STUDENTS WILL BE ABLE to take the SAT at home if school doesn’t resume this fall, College Board officials announced Wednesday, outlining a new timetable and digital format for the college entrance exam.
“We know students and educators are worried about how the coronavirus may disrupt the college admissions process, and we want to do all we can to help alleviate that anxiety during this very demanding time,” College Board CEO David Coleman said during a press call Wednesday. “In the unfortunate and unlikely possibility that schools do not open this fall, the College Board will be ready to provide a digital SAT at home.”
Coleman characterized the scenario as “increasingly unlikely” and one that would require at-home proctoring on a scale never before seen.
“We would much rather see schools reopen,” he said. “But we will be ready.”
College Board officials said they are experimenting with a variety of security software that can, for example, lock the entire computer other than the software that allows students to take the test, as well as use the device’s camera and microphone to monitor any movement and noise.
College Board officials compared an at-home digital administration of the SAT to how the organization is currently allowing 3 million students to take modified versions of AP exams at home.
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“If we are forced to deliver a digital SAT at home, we will double our efforts to confront the digital divide,” Coleman said, adding that the College Board is prepared to work with states and school districts to provide technology or Wi-Fi hot spots to ensure that any student who wishes to take the SAT can do so.
Should public health officials say it’s safe, the College Board plans to offer weekend SAT administrations every month through the end of the calendar year, beginning in August. Students will be able to register in May for the August, September and October administrations, with priority going to students expected to graduate in 2021 who do not yet have an SAT score.
For states and school districts that had planned to offer 770,000 students a chance to take the SAT for free during the school day in the spring but couldn’t because of school closures, the College Board will provide a make-up day in the fall.
As of early April, 760,000 students in the class of 2021 already received an SAT score, College Board officials said, but they also estimate that about 1 million first-time SAT takers were unable to test this spring because of school closures, the vast majority of whom would have taken the test through a school day administration.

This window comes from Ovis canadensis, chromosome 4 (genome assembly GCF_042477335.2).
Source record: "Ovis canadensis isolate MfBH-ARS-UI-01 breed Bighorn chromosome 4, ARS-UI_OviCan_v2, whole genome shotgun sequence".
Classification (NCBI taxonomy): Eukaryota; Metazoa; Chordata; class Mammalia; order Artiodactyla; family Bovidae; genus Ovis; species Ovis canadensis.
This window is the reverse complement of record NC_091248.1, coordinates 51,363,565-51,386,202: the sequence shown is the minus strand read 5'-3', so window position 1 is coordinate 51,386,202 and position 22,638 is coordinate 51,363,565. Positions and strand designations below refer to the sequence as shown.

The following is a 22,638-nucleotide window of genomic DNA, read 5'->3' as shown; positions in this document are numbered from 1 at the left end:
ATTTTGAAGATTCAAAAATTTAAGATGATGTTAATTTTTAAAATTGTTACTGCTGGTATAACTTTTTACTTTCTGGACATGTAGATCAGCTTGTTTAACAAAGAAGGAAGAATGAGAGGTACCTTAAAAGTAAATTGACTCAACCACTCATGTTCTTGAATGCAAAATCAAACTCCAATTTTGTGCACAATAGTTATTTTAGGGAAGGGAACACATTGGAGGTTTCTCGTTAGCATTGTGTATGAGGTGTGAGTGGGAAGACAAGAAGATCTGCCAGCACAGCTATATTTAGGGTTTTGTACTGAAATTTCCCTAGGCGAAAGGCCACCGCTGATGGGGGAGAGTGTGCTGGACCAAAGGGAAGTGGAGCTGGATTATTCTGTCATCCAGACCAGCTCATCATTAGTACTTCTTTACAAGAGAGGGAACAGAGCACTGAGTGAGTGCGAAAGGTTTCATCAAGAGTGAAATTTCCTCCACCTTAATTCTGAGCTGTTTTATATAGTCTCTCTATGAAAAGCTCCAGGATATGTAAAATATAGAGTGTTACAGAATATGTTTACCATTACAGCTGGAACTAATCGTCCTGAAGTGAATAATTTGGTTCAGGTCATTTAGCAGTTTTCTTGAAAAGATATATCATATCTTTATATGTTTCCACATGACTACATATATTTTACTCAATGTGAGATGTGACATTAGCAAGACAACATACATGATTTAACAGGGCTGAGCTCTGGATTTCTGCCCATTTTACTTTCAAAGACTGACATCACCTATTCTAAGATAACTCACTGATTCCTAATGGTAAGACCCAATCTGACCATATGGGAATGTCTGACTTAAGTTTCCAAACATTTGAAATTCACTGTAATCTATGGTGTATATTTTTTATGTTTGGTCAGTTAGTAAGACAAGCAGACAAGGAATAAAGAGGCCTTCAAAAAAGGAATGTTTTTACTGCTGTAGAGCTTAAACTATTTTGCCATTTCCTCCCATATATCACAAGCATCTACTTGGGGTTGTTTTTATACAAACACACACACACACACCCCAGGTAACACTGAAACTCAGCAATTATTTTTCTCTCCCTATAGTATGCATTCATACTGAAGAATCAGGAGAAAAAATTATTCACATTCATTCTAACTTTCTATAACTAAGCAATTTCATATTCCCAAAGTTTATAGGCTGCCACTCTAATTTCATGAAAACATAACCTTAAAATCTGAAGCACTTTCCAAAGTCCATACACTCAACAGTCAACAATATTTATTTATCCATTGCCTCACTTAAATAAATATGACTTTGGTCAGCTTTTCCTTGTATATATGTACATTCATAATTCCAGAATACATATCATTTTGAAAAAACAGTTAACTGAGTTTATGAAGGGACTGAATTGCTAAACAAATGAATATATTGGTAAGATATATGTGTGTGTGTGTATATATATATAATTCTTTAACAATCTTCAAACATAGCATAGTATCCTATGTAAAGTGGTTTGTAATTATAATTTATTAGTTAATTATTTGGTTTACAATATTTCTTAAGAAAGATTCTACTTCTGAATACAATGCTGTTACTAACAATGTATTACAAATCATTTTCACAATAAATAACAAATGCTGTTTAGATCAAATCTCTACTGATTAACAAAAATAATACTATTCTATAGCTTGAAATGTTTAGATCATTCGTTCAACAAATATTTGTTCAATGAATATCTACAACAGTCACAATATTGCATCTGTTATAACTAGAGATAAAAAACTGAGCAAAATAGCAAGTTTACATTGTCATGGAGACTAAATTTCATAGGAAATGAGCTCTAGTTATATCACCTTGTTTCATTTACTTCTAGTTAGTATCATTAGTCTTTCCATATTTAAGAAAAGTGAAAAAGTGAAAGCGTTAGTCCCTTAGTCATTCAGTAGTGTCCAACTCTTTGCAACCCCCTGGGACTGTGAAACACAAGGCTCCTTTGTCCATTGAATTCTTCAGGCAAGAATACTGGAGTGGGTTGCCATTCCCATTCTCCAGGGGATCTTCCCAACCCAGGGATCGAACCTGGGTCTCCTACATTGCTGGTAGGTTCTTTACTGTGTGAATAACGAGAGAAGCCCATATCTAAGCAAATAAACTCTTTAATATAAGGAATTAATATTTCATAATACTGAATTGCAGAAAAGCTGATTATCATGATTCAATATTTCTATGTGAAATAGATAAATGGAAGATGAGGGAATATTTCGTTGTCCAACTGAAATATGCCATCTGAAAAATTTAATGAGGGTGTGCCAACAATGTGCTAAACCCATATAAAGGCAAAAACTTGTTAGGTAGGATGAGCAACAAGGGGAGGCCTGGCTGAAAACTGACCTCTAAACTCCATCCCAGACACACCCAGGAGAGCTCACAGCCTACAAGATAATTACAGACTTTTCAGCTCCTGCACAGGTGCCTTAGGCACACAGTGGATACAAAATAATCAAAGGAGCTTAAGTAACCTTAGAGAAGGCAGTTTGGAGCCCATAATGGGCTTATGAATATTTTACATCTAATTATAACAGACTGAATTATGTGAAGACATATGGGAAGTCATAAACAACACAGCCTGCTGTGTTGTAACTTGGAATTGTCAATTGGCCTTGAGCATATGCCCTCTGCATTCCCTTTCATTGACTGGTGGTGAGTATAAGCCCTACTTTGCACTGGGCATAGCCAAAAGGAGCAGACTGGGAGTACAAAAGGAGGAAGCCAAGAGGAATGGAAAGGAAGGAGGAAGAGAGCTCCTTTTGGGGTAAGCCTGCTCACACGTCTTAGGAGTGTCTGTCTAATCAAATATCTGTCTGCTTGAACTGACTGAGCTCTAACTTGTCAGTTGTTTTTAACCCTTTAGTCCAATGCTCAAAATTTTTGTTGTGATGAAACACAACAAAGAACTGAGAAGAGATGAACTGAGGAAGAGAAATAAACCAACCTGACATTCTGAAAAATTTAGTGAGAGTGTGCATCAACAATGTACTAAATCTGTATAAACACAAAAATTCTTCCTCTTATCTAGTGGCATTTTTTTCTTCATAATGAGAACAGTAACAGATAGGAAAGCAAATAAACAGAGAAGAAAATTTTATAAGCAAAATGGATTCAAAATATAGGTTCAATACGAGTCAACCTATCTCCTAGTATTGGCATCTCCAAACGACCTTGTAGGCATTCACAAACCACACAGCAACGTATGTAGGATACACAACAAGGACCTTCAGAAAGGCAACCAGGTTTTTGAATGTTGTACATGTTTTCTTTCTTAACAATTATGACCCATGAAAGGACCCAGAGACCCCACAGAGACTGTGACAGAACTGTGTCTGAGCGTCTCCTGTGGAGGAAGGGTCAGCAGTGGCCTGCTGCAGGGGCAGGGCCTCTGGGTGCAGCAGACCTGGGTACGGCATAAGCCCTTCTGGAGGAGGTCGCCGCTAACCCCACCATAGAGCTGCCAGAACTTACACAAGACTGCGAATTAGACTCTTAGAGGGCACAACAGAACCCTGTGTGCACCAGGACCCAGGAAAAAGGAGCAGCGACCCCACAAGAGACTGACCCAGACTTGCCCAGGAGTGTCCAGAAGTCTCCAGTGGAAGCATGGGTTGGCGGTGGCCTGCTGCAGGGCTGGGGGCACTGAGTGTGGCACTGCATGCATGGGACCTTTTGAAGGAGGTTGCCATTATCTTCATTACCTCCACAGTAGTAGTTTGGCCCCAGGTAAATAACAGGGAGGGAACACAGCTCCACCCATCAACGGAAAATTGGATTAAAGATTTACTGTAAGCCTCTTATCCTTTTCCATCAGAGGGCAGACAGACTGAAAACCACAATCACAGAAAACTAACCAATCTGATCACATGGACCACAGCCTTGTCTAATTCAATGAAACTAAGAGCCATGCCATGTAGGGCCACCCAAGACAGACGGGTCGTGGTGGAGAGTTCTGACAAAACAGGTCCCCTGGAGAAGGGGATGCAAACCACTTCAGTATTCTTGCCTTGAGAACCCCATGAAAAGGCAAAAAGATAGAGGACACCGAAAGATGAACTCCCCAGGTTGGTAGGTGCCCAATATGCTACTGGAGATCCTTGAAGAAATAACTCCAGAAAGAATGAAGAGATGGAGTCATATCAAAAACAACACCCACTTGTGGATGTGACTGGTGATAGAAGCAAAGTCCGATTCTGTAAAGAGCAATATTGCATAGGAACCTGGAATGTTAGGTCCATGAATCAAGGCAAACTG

The news comes as dozens of colleges and universities drop the requirement that students submit an SAT or ACT score to be considered for admission – a decision that was already gaining popularity among schools trying to diversify their student bodies but one that the coronavirus pandemic has now accelerated.
Some higher education experts see this as a watershed moment for the admission requirement.
“The uncertainty caused by the pandemic and the announcement that the College Board has temporarily suspended the administration of the SAT as it seeks ‘an at-home style solution’ will most certainly continue the trend towards placing less weight on standardized tests,” Ronald Ehrenberg,a professor at Cornell University and the director of the Cornell Higher Education Research Institute, says.
In the first seven days of April alone, at least 30 schools announced test-optional admissions policies for the high school class of 2021, according to the National Center for Fair and Open Testing, and another 44 temporarily waived testing requirements, including elite private and public colleges and universities like Williams College, Tufts University, Virginia Tech and the University of California system.
College Board officials said that, because of the unprecedented pandemic, they support college and university admission decisions that offer students flexibility when it comes to submitting an SAT score or not – though they’ve been critical of the move in the past.
“We support colleges and our members totally in whatever flexibilities they adopt in these very challenging times,” Coleman said.
“This virus hits students very differently depending on their circumstances,” he added. “There has never been an event that I can recall that’s laid bare the division and inequalities in our society.”
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